I am the rose of Sharon. Song of Solomon 2:1

I am the rose of Sharon.
Song of Solomon 2:1

Whatever there may be of beauty in the material world, Jesus Christ possesses all that in the spiritual world in a tenfold degree. Amongst flowers the rose is deemed the sweetest, but Jesus is infinitely more beautiful in the garden of the soul than the rose can be in the gardens of earth. He takes the first place as the fairest among ten thousand. He is the sun, and all others are the stars; the heavens and the day are dark in comparison with him, for the King in his beauty transcends all. “I am the rose of Sharon.” This was the best and rarest of roses. Jesus is not “the rose” alone, he is “the rose of Sharon,” just as he calls his righteousness “gold,” and then adds, “the gold of Ophir”–the best of the best. He is positively lovely, and superlatively the loveliest. There is variety in his charms. The rose is delightful to the eye, and its scent is pleasant and refreshing; so each of the senses of the soul, whether it be the taste or feeling, the hearing, the sight, or the
spiritual smell, finds appropriate gratification in Jesus. Even the recollection of his love is sweet. Take the rose of Sharon, and pull it leaf from leaf, and lay by the leaves in the jar of memory, and you shall find each leaf fragrant long afterwards, filling the house with perfume. Christ satisfies the highest taste of the most educated spirit to the very full. The greatest amateur in perfumes is quite satisfied with the rose: and when the soul has arrived at her highest pitch of true taste, she shall still be content with Christ, nay, she shall be the better able to appreciate him. Heaven itself possesses nothing which excels the rose of Sharon. What emblem can fully set forth his beauty? Human speech and earth-born things fail to tell of him. Earth’s choicest charms commingled, feebly picture his abounding preciousness. Blessed rose, bloom in my heart forever!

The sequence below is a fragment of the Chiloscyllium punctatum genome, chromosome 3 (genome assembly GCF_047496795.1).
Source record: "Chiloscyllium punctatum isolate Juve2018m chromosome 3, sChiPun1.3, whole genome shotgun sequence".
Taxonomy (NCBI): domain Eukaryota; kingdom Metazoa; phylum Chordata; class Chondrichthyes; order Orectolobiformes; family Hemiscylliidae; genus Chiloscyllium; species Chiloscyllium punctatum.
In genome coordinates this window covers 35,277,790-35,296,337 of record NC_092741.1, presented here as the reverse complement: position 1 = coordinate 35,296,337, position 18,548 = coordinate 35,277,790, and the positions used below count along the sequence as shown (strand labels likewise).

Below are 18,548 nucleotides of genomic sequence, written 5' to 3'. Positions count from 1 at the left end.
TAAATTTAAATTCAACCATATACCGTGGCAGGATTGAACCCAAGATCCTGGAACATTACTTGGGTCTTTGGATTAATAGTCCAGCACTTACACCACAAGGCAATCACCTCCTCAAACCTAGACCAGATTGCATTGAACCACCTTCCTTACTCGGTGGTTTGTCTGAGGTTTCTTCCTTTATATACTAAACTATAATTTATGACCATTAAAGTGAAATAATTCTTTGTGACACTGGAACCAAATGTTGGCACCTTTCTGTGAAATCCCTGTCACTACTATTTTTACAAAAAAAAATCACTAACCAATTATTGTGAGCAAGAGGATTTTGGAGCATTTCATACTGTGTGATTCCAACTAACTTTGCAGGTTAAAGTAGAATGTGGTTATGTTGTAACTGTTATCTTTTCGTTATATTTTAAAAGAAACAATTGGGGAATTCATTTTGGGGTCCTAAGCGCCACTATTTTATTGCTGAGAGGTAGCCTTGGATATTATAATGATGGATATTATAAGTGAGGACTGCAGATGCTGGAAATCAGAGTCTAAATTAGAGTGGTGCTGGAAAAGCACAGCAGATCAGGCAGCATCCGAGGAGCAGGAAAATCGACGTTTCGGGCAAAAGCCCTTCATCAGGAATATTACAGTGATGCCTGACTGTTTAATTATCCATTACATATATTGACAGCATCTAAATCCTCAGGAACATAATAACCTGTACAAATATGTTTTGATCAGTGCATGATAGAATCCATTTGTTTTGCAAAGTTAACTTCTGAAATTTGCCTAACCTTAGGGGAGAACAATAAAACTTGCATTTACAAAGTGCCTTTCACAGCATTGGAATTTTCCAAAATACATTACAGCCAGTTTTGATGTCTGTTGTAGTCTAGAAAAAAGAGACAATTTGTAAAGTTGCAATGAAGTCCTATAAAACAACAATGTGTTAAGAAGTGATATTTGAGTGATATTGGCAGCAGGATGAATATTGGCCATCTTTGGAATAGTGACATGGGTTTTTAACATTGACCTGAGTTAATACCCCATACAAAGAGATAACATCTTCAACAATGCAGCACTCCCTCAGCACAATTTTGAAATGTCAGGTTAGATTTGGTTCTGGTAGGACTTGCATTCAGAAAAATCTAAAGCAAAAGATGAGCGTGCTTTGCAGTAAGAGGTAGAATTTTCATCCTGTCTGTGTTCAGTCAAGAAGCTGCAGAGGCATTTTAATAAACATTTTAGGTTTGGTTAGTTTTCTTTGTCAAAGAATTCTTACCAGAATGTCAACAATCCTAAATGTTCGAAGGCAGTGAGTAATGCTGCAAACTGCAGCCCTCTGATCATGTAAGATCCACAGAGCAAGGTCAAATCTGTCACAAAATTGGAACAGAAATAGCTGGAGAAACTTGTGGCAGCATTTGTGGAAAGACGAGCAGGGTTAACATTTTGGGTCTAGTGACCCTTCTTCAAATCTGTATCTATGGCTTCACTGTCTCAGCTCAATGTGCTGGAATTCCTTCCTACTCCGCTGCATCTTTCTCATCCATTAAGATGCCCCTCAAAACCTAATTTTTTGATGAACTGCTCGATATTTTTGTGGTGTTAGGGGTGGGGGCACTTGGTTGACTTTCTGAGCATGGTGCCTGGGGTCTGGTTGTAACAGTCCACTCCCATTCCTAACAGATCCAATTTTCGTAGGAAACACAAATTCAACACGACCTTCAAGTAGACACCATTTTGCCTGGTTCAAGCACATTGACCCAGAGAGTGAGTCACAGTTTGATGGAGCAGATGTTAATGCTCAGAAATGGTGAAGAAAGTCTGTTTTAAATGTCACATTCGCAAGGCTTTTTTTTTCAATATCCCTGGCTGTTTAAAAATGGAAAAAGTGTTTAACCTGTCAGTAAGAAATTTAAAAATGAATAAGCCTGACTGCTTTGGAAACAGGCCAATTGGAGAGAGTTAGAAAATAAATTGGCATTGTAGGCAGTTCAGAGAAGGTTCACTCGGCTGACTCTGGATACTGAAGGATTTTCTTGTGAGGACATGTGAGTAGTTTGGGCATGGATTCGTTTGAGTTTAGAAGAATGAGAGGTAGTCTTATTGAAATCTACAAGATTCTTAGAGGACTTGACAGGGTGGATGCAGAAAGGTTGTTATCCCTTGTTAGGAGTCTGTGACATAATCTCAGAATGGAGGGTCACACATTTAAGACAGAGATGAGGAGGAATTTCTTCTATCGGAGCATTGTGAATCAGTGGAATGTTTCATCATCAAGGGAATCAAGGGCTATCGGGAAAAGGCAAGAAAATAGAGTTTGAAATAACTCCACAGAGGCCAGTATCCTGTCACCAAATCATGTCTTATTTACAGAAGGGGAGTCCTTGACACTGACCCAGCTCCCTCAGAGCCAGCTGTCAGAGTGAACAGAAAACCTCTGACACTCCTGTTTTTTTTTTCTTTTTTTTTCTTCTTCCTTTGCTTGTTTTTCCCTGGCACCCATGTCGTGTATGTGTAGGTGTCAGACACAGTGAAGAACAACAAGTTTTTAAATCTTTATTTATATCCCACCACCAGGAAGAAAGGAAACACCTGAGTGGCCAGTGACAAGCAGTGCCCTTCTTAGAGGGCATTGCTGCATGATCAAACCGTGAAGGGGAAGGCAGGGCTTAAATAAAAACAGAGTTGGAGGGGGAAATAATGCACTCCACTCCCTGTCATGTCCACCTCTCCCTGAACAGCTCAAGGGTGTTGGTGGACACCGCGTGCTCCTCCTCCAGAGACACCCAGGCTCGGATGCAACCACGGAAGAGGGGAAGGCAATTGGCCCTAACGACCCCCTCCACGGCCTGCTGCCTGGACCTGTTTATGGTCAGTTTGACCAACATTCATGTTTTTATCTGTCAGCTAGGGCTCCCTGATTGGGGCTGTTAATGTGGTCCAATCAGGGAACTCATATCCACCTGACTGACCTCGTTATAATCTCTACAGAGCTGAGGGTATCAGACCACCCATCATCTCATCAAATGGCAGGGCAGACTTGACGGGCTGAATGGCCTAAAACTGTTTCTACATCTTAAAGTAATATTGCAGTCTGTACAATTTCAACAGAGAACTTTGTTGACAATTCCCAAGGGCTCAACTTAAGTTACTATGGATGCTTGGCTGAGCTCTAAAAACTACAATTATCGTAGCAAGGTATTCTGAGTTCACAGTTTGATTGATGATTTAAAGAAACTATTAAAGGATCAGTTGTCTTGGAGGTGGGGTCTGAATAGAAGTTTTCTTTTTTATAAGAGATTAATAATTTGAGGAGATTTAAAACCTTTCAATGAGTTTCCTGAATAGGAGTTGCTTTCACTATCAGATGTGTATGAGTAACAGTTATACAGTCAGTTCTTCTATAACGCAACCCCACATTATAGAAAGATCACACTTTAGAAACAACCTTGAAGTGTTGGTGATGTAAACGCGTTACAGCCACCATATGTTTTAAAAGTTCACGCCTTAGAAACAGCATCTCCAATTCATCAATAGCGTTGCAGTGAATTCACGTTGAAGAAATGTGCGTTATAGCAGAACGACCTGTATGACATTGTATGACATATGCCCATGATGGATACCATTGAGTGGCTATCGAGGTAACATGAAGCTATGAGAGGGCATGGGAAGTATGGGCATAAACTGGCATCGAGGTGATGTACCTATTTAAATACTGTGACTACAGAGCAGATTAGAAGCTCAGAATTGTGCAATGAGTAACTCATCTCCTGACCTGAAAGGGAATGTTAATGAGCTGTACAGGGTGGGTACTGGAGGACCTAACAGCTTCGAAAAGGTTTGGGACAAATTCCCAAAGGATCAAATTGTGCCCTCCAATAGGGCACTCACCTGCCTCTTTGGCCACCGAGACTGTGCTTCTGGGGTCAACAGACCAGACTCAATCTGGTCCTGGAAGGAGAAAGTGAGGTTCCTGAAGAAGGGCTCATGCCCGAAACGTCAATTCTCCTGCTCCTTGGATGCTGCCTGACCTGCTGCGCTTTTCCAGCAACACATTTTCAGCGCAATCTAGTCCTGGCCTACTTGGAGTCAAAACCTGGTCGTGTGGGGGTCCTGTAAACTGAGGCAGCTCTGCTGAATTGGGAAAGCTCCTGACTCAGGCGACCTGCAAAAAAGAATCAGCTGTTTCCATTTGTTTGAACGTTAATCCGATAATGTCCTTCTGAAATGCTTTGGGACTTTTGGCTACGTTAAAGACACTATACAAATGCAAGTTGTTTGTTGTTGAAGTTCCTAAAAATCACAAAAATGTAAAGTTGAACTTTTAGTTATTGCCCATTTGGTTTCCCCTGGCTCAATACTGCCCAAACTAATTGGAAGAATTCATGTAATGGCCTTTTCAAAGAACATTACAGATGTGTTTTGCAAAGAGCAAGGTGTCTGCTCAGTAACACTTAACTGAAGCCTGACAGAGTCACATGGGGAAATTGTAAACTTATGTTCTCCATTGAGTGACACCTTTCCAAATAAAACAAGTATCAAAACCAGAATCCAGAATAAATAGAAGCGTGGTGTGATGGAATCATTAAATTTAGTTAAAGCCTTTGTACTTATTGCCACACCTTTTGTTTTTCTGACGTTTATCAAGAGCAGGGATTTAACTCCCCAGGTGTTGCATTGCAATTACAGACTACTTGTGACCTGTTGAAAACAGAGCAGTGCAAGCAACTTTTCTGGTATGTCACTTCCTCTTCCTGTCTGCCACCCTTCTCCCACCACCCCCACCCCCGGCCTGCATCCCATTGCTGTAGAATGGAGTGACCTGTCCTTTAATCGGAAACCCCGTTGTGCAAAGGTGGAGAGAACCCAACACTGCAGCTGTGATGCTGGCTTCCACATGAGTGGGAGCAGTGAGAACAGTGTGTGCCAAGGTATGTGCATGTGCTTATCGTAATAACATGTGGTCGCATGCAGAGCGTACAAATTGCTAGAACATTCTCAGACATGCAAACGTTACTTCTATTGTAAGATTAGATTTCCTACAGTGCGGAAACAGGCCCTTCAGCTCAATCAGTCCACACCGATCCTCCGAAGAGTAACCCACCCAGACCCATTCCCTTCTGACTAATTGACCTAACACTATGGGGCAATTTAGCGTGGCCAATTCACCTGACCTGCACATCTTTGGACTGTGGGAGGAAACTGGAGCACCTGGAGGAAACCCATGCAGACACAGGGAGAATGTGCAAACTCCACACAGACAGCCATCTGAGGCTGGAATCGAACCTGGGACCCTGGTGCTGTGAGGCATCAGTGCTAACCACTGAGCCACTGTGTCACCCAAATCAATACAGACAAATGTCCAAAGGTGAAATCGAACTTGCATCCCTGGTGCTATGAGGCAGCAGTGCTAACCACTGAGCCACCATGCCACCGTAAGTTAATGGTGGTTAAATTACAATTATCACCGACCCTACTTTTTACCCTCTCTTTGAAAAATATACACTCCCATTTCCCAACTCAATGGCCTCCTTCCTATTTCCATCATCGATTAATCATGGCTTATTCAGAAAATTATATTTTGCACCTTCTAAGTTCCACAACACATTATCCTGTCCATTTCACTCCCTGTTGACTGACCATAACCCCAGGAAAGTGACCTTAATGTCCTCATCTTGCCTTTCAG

Charles H. Spurgeon, Morning and Evening

Gifts for the Rebellious

Ask thy soul on which hand thou art likely to stand in the day of
judgment; on the right among the sheep, or on the left among the
goats? What will be the end of those joys which now make so glad
thy heart? Thou art now in the broad way to destruction and utter
separation from God’s presence for ever! Thy pleasures here we may
judge of; but O who can tell the thousandth part of those fiery
torments to which thou art liable in the other world! When thou
diest thou shalt be a damned creature; while thou livest thou art fed
like a beast by common Providence; thou art an utter stranger to
feeding promises. If thou lookest upwards, God is frowning, and his
wrath is revealed from heaven against thee. The heavens and their
host are ready every moment to discharge God’s curses like
thunderbolts against thee. If thou lookest downward, thou mayest
see hell opening its mouth to swallow thee up quick; many dangers
attending thee every day, many miseries every moment. Legions of
devils stand watching thee, and waiting only for the leave of God to
drag thy soul into the lake of fire. As long as thou refusest to hear
Christ’s voice, thou hast a hell upon earth. It is not the multitude of
thy companions that shall lessen thy torments; but they shall rather
increase them. Thy life that hath been full of worldly joy shall end
in deadly woe!

All you into whose hands this little book shall come, O let me beg
you to consider how your hearts can endure to think of being shut
out of heaven, out of blessedness for ever! Ask your heart these
questions. Can I burn? Can I endure the vengeance of eternal fire?
Will a glowing oven, a scorching furnace, be an easy lodging for me?
O why, my soul, wilt thou not be persuaded to repent? Is there too
much pain in that? Talk to thee of crucifying the flesh, or parting
with thy worldly companions, of entering in at the strait gate; O
these are hard sayings, who can bear them? But how wilt thou dwell
with devouring fire? How wilt thou dwell with everlasting burnings?

Think on hell, O poor soul, and then think on Christ; and consider if
a Redeemer from such misery be not worth the accepting of. Think
on hell, and then think on sin, and carnal pleasures; consider how
thou wilt relish them in the everlasting fire! Are these the price for